Most recently Casper Van Dien took the Tarzan character out for a spin. Reviews have been iffy, but that is probably because expectations and hopes were too high. Van Dien's Tarzan is quite intelligent, but a reliance upon special effects, which the modern movie-going audience expects, interferred with the characterizations as presented in ERB's books. I personally enjoyed it as movie entertainment, all the while sighing "that's not my ape man!"
Can Tarzan, as Ed Burroughs envisioned the character, ever be portrayed on the screen? I have my doubts. What makes the Tarzan books so enjoyable to read is the thought processes of Tarzan as he walks through his jungle, or his emotions as he tracks down and disposes of villians. The screen can only show us what a character does or says, it cannot reveal the thoughts which provoke these actions.
A "real" Tarzan movie would be lousy box-office. It would show a strong man walking or traveling through the middle terraces (in the trees) and observing and FEELING what he sees about him. All action would be instantaneous, ie, the bad guy is dispatched post-haste without even raising a heartbeat or mussing a hair. Long sections would be devoted to hunting for food, and then eating it raw. These events, though enormously enjoyable in the books, would make lousy film.
But there is hope that Ed Burroughs' Tarzan will make it to the screen. In 1999 the Walt Disney Studios are releasing an animated Tarzan which is reputed to be (by those who have seen pieces and the animators' work) a close portrayal of the real Tarzan. Purists fear Hippos in tu-tus and other oddities, and that might happen, but even if it does the ape man is still on the screen, still entertaining millions, and still in our hearts. In the final analysis, that's all that counts.
For Tangor's update of the Disney Tarzan see TARZAN, A FILM REVIEW.
Or: Why the Real TARZAN OF THE APES Can never appear in Film
David Bruce Bozarth
Copyright © 1997
"That's not Tarzan!" is the cry whenever a fan of the books sees the ape man on the silver screen. "Foul!" "Horrors!" or perhaps less suitable language is uttered. While I sympathize with the pure heart which elicits such passion, I am a little disappointed at such naive rancor. The desired deed of all Tarzan fans, transferring Edgar Rice Burroughs' most famous creation to the silver screen, simply cannot be done.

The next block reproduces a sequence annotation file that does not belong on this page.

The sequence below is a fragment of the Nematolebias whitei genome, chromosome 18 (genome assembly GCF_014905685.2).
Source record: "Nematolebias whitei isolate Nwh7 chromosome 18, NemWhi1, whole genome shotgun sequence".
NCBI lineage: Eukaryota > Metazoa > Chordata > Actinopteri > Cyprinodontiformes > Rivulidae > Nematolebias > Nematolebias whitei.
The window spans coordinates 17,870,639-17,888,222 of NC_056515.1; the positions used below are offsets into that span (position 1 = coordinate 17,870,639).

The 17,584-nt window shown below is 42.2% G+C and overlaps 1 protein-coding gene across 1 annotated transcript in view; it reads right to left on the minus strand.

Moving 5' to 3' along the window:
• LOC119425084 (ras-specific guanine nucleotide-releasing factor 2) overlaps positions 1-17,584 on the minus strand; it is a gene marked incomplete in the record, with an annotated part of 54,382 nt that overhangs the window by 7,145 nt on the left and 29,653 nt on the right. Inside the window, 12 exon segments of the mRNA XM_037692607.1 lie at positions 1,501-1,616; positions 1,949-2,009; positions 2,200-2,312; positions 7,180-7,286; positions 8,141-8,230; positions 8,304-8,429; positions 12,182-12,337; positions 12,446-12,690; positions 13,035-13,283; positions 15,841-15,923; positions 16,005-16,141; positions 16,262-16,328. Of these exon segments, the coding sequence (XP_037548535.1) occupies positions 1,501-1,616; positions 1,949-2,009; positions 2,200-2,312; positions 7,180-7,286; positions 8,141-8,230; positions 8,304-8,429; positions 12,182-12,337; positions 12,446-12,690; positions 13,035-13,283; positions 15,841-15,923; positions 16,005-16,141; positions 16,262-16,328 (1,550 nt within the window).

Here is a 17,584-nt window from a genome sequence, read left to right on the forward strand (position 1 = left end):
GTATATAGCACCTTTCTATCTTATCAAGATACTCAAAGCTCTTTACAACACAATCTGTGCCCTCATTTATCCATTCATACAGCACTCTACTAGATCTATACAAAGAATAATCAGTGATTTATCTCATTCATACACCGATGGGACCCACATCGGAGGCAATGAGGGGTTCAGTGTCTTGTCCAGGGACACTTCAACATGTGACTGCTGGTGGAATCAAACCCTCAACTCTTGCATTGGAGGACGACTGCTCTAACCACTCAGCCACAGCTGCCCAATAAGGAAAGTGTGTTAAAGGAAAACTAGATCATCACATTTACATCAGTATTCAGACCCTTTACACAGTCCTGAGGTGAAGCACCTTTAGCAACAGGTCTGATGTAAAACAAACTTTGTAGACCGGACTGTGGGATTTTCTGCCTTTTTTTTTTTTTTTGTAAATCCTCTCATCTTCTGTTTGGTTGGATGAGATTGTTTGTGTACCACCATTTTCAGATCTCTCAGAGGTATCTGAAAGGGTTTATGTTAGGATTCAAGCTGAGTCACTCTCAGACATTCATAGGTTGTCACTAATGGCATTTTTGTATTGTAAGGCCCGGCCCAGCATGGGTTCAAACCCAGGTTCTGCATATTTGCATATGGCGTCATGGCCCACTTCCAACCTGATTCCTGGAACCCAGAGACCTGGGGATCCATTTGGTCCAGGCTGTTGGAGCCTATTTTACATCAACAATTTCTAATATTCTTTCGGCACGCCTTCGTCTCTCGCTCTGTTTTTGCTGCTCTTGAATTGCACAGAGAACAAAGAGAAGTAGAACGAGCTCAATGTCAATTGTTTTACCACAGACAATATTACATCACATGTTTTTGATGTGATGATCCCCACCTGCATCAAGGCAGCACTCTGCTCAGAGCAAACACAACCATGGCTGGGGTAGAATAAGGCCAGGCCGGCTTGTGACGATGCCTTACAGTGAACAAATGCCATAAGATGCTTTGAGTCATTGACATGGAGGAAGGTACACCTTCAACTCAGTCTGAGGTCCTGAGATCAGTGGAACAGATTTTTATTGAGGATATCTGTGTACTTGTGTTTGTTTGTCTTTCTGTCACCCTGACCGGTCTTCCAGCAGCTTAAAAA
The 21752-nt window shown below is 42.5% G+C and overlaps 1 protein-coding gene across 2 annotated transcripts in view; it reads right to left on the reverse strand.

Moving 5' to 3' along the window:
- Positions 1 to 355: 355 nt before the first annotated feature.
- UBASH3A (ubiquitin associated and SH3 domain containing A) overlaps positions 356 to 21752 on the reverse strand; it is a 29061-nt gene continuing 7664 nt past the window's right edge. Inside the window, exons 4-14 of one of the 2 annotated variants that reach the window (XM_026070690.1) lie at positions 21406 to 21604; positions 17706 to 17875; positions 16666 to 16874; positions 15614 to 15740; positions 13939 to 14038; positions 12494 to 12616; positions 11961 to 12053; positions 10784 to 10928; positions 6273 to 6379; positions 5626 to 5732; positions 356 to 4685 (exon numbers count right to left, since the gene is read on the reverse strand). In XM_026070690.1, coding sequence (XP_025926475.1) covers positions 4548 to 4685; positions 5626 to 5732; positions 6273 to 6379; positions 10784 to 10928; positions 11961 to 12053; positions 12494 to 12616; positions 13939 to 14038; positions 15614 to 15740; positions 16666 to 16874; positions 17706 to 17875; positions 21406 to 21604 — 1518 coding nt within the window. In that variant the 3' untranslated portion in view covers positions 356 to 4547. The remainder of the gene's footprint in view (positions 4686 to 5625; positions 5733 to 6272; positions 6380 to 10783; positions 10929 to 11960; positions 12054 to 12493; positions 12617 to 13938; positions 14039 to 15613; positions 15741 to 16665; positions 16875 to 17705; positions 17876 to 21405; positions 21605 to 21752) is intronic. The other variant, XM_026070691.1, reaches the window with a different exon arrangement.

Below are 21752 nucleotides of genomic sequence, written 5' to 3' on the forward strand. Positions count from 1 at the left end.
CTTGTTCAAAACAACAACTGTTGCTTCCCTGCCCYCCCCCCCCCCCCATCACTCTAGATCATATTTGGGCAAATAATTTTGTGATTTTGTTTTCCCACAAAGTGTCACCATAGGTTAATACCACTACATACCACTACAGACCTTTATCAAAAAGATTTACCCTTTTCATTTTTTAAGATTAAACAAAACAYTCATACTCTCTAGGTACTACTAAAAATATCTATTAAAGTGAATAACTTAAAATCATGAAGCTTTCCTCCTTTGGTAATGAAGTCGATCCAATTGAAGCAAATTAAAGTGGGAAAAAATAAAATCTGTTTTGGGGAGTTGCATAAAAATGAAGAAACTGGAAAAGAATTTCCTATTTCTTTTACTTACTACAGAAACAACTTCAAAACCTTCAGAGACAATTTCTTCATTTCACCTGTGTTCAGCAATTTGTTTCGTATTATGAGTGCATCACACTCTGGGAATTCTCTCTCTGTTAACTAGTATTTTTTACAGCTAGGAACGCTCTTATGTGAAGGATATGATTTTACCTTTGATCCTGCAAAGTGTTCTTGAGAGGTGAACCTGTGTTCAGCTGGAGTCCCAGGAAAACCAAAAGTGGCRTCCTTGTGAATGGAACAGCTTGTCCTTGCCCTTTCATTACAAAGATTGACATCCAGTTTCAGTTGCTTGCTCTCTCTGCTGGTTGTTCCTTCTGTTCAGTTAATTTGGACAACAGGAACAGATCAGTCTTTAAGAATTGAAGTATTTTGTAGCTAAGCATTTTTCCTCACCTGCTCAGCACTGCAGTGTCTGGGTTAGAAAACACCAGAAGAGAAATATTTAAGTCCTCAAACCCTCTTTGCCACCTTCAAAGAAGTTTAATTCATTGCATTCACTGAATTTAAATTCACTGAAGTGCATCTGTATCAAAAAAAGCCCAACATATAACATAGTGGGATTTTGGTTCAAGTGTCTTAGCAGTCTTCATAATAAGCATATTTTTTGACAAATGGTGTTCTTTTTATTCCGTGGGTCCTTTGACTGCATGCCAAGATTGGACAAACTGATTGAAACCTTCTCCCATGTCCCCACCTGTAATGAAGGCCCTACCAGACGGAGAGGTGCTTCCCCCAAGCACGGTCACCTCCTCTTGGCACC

Finding the right balance between the Tarzan of the Books and what can be realistically recreated on film is tough to accomplish. No screen ape man can travel through the trees as does our inner vision crafted from the words of Edgar Rice Burroughs. Drat!--we can't have that because no human alive can duplicate the feats described in the books. What are we left with? Fortunately, ERB had a tried and true formula which made nearly all his Tarzan stories a good read and (bear with me) extremely adaptable to film. Film also has tried and true formulas that produce good box office. When the two formulas are pasted together the apeman's jungle does emerge with varying degrees of success. Translating from one medium to another is the main issue. For example, 72 to 90 minutes is all the time film directors and screen writers have for the average feature film and that's happens to be near the attention span of the average movie goer.
The limitation of time means only the highpoints can be covered. However, there's a side benefit: film provides more immediate information (sight, sound, action) that takes multiple paragraphs to describe in books and actually occurs in SECONDS in film, so we do not lose as much as first appears because we can SEE the jungle, the action, the character's expression. That said, since no human can perform the same feats as Tarzan of the Books, adjustments have to be made to present the story on screen.